Christopher Nolan’s newest film, Dunkirk, is a war film like no other. Personally, I made sure to see this film in a 70mm IMAX cinema and I highly recommend doing so. For many film fans, it is an experience not to be missed.
Enemy Germans surround Dunkirk and are closing in. All the British troops have been driven onto the beach, waiting for ships to take them home, just across the channel. Overhead, German planes make bombing runs, taking out ships carrying wounded home and scattering men on the beach. Only a few daring British pilots are taking the planes down, one by one. And across the channel, British civilians are bringing their own boats to rescue the troops and bring them home.
The writing in this film is incredibly sleek and spartan. There is no side plot about bringing a certain boy home, no flashbacks to ladies who send love, no bootcamp comradery to bring these boys together. Unless you pay very close attention, you hardly catch any names of these characters. The story is simply what we see: Men waiting for boats. Men waiting for the tide. Pilots chasing down the enemy. An old man and boys venturing across the channel to help. Dunkirk focuses on two crucial elements: time and survival. We are simply put right into the action.
The camera’s point of view often feels like we are alongside the men we see. This is especially intense below deck when a torpedo strikes, on deck as a ship capsizes, and underwater as all hell is breaking loose above. The aerial views are both beautifully serine and intense, many of them filling the full IMAX screen. The images throughout the film do not feel sensationalized, or emotionally pulled toward a certain character, but focused on portraying this intense moment in history in an honest, frank but respectful manner. There is also no images of enemy Germans, which can make them all the more terrifying.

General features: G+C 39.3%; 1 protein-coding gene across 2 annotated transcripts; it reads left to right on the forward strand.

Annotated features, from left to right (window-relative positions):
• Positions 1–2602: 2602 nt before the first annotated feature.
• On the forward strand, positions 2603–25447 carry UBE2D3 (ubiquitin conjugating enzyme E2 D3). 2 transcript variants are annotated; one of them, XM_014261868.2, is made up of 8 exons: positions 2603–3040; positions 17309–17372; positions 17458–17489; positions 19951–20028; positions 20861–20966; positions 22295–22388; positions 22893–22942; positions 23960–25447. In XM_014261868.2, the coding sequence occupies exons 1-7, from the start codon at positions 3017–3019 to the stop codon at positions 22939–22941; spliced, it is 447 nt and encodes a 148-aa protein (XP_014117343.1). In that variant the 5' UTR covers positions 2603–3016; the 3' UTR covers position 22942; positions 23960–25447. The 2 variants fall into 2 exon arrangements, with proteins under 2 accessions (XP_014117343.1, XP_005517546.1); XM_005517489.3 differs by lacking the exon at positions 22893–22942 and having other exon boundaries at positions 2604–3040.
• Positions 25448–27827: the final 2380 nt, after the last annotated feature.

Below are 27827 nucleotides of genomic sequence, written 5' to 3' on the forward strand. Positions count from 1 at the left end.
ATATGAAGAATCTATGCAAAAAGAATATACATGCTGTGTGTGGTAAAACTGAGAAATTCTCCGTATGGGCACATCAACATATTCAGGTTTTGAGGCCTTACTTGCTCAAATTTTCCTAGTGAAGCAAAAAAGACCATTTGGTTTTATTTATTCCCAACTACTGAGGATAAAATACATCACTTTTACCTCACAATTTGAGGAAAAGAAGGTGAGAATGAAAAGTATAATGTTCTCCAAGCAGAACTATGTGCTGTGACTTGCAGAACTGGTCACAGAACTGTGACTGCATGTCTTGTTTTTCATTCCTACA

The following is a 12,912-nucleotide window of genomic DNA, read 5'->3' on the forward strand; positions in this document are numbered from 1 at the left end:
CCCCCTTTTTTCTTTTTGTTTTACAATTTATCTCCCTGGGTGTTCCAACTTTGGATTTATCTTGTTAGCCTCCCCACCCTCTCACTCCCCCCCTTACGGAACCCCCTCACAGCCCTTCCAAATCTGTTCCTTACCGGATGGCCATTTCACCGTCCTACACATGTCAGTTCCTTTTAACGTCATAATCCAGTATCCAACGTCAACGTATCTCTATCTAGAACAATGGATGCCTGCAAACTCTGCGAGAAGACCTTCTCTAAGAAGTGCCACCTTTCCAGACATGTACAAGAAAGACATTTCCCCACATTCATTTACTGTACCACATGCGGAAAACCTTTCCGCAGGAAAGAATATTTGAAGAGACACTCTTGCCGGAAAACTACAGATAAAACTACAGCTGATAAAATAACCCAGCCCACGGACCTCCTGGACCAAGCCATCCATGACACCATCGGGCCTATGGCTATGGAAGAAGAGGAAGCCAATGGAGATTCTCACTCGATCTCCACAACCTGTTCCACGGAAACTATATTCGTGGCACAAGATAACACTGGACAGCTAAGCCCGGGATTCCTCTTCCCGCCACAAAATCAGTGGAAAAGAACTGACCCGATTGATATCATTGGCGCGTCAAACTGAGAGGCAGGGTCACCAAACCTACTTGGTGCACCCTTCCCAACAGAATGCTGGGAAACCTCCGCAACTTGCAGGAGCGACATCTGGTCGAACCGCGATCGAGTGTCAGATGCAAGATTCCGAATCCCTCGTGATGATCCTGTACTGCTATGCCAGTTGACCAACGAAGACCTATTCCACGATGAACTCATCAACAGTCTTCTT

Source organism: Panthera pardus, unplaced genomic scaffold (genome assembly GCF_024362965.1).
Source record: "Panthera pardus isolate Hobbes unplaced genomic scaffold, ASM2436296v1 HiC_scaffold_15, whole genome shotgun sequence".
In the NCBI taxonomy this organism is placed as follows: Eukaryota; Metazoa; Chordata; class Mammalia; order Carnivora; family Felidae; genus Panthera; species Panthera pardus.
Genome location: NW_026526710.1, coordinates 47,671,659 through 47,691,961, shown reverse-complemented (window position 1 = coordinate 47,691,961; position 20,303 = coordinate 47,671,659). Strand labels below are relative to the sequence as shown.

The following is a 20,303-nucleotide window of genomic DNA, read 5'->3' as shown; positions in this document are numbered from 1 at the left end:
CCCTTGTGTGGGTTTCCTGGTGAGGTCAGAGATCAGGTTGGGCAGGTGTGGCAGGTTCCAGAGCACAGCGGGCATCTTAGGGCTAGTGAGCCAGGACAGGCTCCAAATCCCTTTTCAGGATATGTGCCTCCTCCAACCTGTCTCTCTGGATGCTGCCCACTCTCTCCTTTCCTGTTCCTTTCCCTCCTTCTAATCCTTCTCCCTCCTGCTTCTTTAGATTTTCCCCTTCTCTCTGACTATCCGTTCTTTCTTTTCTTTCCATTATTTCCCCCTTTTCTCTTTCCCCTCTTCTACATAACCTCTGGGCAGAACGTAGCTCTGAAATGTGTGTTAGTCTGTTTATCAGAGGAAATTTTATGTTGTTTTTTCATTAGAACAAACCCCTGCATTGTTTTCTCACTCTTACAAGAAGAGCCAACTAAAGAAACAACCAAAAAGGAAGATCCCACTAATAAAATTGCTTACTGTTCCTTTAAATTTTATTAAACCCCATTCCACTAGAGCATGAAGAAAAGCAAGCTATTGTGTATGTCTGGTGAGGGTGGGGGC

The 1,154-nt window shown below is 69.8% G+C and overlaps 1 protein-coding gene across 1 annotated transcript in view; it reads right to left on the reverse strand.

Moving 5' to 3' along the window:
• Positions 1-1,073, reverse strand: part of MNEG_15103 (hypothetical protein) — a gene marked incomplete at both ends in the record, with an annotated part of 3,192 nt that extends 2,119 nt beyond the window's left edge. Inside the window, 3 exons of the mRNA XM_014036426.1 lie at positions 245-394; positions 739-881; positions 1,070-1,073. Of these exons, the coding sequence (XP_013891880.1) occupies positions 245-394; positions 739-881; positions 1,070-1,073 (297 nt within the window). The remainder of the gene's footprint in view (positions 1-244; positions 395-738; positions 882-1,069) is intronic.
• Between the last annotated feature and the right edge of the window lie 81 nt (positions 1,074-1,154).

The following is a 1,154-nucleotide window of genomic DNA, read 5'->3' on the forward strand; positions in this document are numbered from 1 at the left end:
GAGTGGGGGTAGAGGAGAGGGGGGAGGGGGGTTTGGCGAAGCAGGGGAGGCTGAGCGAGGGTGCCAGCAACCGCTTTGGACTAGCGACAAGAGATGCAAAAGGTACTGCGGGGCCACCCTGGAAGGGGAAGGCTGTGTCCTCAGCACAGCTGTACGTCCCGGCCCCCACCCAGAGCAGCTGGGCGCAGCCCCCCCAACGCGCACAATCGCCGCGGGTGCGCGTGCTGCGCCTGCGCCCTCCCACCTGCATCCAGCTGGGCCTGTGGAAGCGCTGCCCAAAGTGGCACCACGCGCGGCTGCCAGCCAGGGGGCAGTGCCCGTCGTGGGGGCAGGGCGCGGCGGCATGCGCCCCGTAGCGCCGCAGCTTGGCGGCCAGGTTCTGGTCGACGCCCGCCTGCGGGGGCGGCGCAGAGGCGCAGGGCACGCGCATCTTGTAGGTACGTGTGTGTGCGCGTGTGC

The level of suspense Nolan has created in Dunkirk can rival Hitchcock. Young men carrying a wounded man on a stretcher run down the crowded pier, trying to make it to the boat on time as enemy planes make a run overhead. The eagle-eyed pilot (Tom Hardy) has a broken gas gauge, can he take down the next plane before fuel runs out? Men wait for the tide inside a grounded ship, then Germans start using it for target practice. Will it still float? Can they even risk escape? And the waiting game for the thousands of men on the beach, with that ticking and pulsing soundtrack, can drive a man mad. The whole film is incredibly tense and doesn’t let up until the end.
I expect Dunkirk to receive quite a few Oscar nominations in the coming season. Right now I’d bet that it can easily take both sound categories. The sound effects were amazing and some of the noises left me rattled. Cinematography and visual effects seem very likely nominations as well, especially with the great and daring uses of the IMAX cameras. And depending on the competition, there is a good chance Nolan could get a directing nomination. I hope to see Dunkirk nominated for Best Picture. It’s truly a great film.
“You can practically see it from here.”